Putting Theories of Change into Practice
Creating lasting and effective cultural, behavioral, individual, and societal change entails choices and decisions. Without proper understanding of what generates, inhibits, or disrupts change however we remain ill-equipped to support individuals, organizations, or societies in their developmental process. The Minnesota Method for Human Rights change proposes a series of steps and tools to help human rights practitioners develop focus and strategy. Based on academic and practical knowledge this method will help you better understand the issues and actors in your community of interest; develop strategic plans and continue to adapt those plans as circumstances change.
Creating lasting and effective cultural, behavioral, individual and societal change entails choices and decisions. Without proper understanding of what generates, inhibits or disrupts change, however, we remain ill-equipped to support individuals, organisations or societies in their developmental process. At present, we possess very few tools that can help human rights workers gain the type of multi-dimensional information required to devise a strategy for change which stands a good chance of success. The Minnesota Method for Human Rights Change (MMHRC) begins to fill this gap.
The academic study of human rights has gained momentum in recent decades. While recent literature exists on theories of human rights change, there is limited academic work on the role and work of human rights field work.11. For example, the research team found only two works that recognize the role played by human rights advisors, though without delving into in-depth analysis: Daniel Moeckli and Manfred Nowak, “The Deployment of Human Rights Field Operations: Policy, Politics and Practice,” in The Human Rights Field Operation: Law, Theory and Practice, ed. Michael O’Flaherty (Farnham: Ashgate, 2007): 87–104; and Michael O’Flaherty and George Ulrich, “The Professionalization of Human Rights Field Work,” Journal of Human Rights Practice 2, no. 1 (2010): 1-27.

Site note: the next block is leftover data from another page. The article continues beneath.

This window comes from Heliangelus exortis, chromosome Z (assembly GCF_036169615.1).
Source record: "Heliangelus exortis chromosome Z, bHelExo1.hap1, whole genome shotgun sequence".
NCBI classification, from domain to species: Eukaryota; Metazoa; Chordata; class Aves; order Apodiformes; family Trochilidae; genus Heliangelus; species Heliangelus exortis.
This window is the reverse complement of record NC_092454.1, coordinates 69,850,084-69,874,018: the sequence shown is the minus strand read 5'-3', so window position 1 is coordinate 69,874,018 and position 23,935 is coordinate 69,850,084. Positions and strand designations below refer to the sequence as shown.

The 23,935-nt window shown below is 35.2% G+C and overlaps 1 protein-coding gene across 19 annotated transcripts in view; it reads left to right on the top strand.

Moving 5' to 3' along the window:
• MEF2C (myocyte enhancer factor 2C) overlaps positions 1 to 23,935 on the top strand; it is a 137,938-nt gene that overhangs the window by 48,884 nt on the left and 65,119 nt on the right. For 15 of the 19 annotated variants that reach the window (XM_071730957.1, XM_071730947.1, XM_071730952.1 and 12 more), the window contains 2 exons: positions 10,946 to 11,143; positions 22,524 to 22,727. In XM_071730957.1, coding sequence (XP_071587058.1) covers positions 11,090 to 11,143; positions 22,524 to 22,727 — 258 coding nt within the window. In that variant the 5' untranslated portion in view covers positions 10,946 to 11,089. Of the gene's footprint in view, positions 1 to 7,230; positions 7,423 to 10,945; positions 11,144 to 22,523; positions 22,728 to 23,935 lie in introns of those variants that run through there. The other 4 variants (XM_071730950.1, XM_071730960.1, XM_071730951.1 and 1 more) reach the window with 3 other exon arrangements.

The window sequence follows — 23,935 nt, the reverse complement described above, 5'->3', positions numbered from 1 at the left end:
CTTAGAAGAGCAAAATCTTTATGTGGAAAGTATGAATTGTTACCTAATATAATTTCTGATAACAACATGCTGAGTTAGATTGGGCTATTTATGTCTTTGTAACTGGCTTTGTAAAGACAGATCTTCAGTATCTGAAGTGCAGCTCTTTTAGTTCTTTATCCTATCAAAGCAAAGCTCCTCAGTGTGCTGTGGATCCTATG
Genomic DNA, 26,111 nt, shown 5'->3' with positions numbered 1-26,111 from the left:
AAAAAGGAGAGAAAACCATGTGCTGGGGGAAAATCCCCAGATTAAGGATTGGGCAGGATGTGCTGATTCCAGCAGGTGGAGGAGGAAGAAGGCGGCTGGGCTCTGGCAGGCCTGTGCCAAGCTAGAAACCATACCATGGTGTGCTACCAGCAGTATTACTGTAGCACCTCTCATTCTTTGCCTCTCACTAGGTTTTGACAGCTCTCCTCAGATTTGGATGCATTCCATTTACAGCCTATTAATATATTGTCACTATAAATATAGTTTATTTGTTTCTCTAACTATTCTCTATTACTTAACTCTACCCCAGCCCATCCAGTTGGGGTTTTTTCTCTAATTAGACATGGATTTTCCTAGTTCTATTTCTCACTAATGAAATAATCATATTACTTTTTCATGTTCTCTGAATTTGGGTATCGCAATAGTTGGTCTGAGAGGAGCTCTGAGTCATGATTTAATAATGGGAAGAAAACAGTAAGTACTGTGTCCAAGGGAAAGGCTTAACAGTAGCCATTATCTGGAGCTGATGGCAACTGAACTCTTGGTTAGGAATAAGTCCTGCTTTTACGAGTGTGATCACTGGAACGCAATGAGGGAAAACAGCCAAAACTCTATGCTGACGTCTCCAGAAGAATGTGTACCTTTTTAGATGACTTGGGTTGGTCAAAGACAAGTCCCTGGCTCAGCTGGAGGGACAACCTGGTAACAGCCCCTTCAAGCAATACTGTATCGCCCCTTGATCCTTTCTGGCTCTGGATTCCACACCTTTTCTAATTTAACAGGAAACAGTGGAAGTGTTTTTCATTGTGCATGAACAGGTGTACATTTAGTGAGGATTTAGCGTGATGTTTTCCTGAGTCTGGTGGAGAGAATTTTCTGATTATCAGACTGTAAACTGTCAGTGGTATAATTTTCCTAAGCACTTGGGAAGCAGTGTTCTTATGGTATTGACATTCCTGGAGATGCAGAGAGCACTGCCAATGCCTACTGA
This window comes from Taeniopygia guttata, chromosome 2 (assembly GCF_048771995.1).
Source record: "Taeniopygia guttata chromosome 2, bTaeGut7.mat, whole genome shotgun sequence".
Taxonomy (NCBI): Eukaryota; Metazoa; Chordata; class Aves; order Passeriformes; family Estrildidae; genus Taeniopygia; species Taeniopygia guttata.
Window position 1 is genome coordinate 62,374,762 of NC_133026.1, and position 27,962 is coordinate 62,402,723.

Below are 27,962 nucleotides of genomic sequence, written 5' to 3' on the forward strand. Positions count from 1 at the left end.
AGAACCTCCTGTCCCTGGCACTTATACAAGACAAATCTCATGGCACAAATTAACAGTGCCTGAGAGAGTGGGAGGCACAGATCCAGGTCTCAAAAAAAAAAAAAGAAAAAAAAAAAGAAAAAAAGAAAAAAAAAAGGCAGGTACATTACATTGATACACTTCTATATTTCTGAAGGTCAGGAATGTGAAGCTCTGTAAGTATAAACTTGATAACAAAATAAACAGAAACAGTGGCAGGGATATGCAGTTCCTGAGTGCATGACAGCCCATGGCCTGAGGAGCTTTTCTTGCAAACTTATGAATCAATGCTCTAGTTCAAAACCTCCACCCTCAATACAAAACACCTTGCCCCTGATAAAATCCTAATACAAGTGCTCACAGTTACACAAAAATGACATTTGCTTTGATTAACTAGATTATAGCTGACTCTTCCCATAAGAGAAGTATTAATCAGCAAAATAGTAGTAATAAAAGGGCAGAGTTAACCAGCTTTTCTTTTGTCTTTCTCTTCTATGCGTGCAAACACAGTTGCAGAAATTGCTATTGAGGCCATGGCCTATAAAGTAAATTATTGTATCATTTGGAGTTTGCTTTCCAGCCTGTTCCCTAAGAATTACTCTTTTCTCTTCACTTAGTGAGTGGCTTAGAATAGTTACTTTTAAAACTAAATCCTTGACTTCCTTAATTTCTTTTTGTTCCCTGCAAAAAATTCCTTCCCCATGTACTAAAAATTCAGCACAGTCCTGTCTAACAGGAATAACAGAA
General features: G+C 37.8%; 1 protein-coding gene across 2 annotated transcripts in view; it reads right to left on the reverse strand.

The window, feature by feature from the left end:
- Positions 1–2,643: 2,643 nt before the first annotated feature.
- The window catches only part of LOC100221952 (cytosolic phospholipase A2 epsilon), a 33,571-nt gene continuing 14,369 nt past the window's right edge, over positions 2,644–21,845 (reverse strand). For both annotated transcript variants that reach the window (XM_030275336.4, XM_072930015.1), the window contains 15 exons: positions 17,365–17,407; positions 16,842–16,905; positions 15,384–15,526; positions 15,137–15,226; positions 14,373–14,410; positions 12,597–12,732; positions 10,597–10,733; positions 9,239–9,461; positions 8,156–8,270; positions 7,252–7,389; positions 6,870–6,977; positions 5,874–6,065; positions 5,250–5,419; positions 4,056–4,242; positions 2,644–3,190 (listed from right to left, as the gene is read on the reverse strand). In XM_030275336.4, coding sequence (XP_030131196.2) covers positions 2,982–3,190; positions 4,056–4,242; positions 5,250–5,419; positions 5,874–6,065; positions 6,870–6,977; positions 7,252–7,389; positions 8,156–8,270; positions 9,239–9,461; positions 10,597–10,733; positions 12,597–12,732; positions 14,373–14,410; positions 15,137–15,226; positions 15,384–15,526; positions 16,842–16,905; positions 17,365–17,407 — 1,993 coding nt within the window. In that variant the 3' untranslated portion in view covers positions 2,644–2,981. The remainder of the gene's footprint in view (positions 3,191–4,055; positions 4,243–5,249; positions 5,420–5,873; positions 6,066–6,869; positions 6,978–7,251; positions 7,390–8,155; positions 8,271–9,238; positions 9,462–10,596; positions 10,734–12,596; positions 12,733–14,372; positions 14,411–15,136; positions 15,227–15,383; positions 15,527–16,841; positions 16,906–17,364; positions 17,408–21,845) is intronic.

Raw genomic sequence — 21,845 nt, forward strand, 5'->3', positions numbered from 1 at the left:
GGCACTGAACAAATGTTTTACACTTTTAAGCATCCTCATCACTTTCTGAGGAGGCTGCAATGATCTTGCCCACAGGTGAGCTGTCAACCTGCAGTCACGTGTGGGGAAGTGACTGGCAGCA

While human rights workers may have the appropriate backgrounds and understand the challenging reality of facilitating human rights change, there are few methods or guides that can help them to determine where to focus their efforts to maximise their contribution to positive human rights change. Clearly human rights are interrelated and interdependent, but trying to facilitate change in all areas at once may be ineffective. Facilitating positive change requires the strategic use of limited resources. Human rights workers need to know what change they will invest in and the lay of the land in terms of how difficult or easy facilitating change will be. They must also have a clear analysis of the possible obstacles and allies in facilitating change and a plan on how to facilitate the needed change, which much include measures for evaluating and revising the plan if the change is not achieved or the contribution toward the change sought was not as expected. MMHRC helps the human rights field worker maximise their contribution to human rights change by helping them answer the above questions and develop a focus and strategy.
Facilitating human rights change is an extremely challenging and long process involving many moving parts. Often, when human rights workers come up with an idea or strategy to effect change, a turn of events obliges them to continue to learn and to re-evaluate their strategy. Human rights change can therefore be described as a process of strategic incrementalism. When assessing particular situations, they encounter a number of stumbling blocks to progress in most, or even all, areas of their work. Financial constraints, politicians’ short term in office and desire to show change in that timeframe and the potential ambivalence of the population towards certain issues render the realisation of human rights aspirations highly challenging.
The goal of MMHRC is to enable human rights workers to use their time as efficiently and effectively as possible. By helping human rights workers to align the priorities of their potential allies with the strategic priorities that they have identified, MMHRC can be used by any type of organisation wanting to facilitate human rights change.
Societies are complex and creating change within a society is even more complex. Understanding and employing tools that create change is essential. In this article, we briefly discuss power analysis and advocacy networks. These tools for change can be more deeply understood by reading the cited authors.
Understanding who holds power in a community will help human rights workers know how and where to target their efforts. They should conduct a power analysis to map, observe and listen to the existing institutional system in order to identify the spheres where change is already occurring. Once these spheres are identified, we can invest our efforts in encouraging and nurturing change. Given that the change we seek is complex and will therefore undergo a non-linear evolution, a multifaceted strategy is called for. This strategy will have to be regularly evaluated and modified.
We must take into consideration factors such as social norms, evolution of the State, legislation, political parties and the media, among others. Using the steps outlined in MMHRC, we can gain a clear understanding of the role each constantly evolving system plays relative to the change we seek. This is a daunting task, but achieving such insight will help define our strategy.22. Duncan Green, How Change Happens (Oxford: Oxford University Press, 2016): 29-30.